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Re: The happy pill [Re: 4bin]
    #4000140 - 04/01/05 02:07 PM (15 years, 5 months ago)

Quote:

4bin said:

You are not wrong in your assertions. Most psychotherapists are glorified drug dealers.




Or respected doctors. I guess it depends on how you look at it.

Quote:

4bin said:In modern times, people increasingly diagnose themselves based on television comercials put out by phamaceutical companies. Patients now increasingly tell the doctor what illness/disease/disorder they have, and the doctor pops out a script for whatever pill the commercial prescribed.




I'm sure you're aware a patient cannot diagnose him/herslef. The diagnosis of mental disorders is made upon subjective criteria. If you met the criteria, you qualify. This is less than optimal, but in the absence of laboratory, or objective tests it's the best one can do.

Quote:

4bin said:The whole system is producing lazy ass doctors along with a dangerously misinformed public.




In general, "lazy" people don't usually fair well in medical school. It's a difficult thing to get through.

The fact is, if med school were easy there would be enough doctors to sit and perform psychotherapy upon patients. Look at how many people are depressed within this single thread. The resources simply aren't there to help everyone. In addition, psychotherapy by itself (or "Talking it out") hasn't been shown to alleviate depression to a greater extent than through the use of drugs (e.g. they produce almost identical results). Thus, since the chances of withdrawal of depression are equal between pharmacotherapy and psychotherapy, the sensible choice is the use of a drug, which is far cheaper.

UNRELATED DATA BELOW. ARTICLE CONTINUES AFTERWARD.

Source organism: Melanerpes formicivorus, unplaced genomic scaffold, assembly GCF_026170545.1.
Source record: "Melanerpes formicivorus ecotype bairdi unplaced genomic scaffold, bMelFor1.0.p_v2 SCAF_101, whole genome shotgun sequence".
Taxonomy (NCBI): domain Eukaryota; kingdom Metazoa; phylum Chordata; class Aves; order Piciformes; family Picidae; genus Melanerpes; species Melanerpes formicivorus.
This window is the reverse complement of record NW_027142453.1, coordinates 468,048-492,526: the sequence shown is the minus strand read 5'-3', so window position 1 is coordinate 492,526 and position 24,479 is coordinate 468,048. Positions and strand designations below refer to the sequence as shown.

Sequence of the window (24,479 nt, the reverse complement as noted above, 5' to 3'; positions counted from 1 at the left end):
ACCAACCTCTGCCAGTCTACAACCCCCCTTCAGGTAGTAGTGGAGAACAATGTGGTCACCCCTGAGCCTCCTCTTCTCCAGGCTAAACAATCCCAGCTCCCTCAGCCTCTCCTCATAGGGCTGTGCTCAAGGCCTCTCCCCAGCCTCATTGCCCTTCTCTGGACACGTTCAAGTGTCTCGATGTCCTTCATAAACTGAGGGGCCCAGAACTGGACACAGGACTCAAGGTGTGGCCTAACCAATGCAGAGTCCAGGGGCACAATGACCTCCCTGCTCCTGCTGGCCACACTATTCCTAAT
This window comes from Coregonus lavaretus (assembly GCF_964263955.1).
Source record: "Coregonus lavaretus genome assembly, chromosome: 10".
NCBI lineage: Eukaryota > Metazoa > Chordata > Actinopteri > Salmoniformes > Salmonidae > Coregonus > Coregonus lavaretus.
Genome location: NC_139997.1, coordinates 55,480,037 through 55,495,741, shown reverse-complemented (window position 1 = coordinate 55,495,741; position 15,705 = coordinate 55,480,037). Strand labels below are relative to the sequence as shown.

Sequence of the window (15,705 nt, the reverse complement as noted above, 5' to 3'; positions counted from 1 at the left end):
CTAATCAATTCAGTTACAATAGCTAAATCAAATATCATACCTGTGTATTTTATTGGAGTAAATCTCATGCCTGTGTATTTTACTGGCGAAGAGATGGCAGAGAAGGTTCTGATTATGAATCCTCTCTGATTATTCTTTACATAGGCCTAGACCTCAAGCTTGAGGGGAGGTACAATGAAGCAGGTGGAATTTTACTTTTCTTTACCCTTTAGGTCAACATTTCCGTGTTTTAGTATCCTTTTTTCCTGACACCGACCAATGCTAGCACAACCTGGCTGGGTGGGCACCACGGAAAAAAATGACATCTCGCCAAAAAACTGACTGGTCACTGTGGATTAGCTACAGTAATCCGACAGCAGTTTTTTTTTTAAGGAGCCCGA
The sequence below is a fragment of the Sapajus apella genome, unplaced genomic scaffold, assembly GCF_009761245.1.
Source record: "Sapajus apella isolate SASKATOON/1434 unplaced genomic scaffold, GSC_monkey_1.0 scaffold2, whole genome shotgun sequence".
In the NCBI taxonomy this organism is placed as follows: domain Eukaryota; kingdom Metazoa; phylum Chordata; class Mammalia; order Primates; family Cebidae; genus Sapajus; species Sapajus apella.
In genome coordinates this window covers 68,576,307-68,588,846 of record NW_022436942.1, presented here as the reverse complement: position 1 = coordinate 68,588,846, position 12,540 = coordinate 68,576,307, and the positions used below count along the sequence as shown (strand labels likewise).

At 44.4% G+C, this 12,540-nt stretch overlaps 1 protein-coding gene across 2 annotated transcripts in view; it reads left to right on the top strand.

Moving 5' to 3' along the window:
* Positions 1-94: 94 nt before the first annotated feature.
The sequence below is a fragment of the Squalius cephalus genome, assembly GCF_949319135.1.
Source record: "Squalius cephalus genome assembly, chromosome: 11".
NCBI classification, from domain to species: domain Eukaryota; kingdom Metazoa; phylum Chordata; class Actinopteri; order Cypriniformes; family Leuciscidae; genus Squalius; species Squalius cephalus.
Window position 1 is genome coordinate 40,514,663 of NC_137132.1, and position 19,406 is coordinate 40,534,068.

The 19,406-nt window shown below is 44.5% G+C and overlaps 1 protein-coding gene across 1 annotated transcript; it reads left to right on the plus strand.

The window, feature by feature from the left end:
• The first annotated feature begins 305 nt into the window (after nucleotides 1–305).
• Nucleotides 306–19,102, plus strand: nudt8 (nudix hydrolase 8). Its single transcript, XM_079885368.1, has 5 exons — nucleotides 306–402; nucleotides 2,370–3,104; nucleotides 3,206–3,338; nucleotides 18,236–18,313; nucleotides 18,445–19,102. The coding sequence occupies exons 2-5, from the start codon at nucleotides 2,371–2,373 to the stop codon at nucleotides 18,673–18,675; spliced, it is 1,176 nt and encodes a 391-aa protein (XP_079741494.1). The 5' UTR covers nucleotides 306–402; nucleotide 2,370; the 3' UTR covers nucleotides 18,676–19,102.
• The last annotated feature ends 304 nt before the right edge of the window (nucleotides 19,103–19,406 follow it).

Quote:

4bin said:In the past when people had headaches, depression, or insomnia, they followed their instinct and got more rest, drank less booze, or ate better. Now, people don't have any need for instinct--afterall, they have Pf*zer now. Long story only shortly longer, I totally agree with you Jon. Keep keeping on brother.




In the past people asked god to heal them and had a life expectancy far lower than we have now. It doesn't matter how much "instinct" you have, sleeping will not resolve a chemical imbalance in the brain.


--------------------
...the whole experience is (and is as) a profound piece of knowledge.  It is an indellible experience; it is forever known.  I have known myself in a way I doubt I would have ever occurred except as it did.

Smith, P.  Bull. Menninger Clinic (1959) 23:20-27; p. 27.

...most subjects find the experience valuable, some find it frightening, and many say that is it uniquely lovely.

Osmond, H.  Annals, NY Acad Science (1957) 66:418-434; p.436


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OfflineBaby_Hitler
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Re: The happy pill [Re: badchad]
    #4001031 - 04/01/05 04:45 PM (15 years, 5 months ago)

Your average witch doctor from Borneo has a comparable track record to that of a pill pushing psychotherapist.


They have not chosen the most effective path, merely the most profitable. It's not the only industry where this is true. Ask any salesman and they will tell you that their product will change your life.


Ask a sysco representative whether or not they have a computing system that will revolutionize your business, and they will say yes.


Usually this does not happen.


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Invisiblebadchad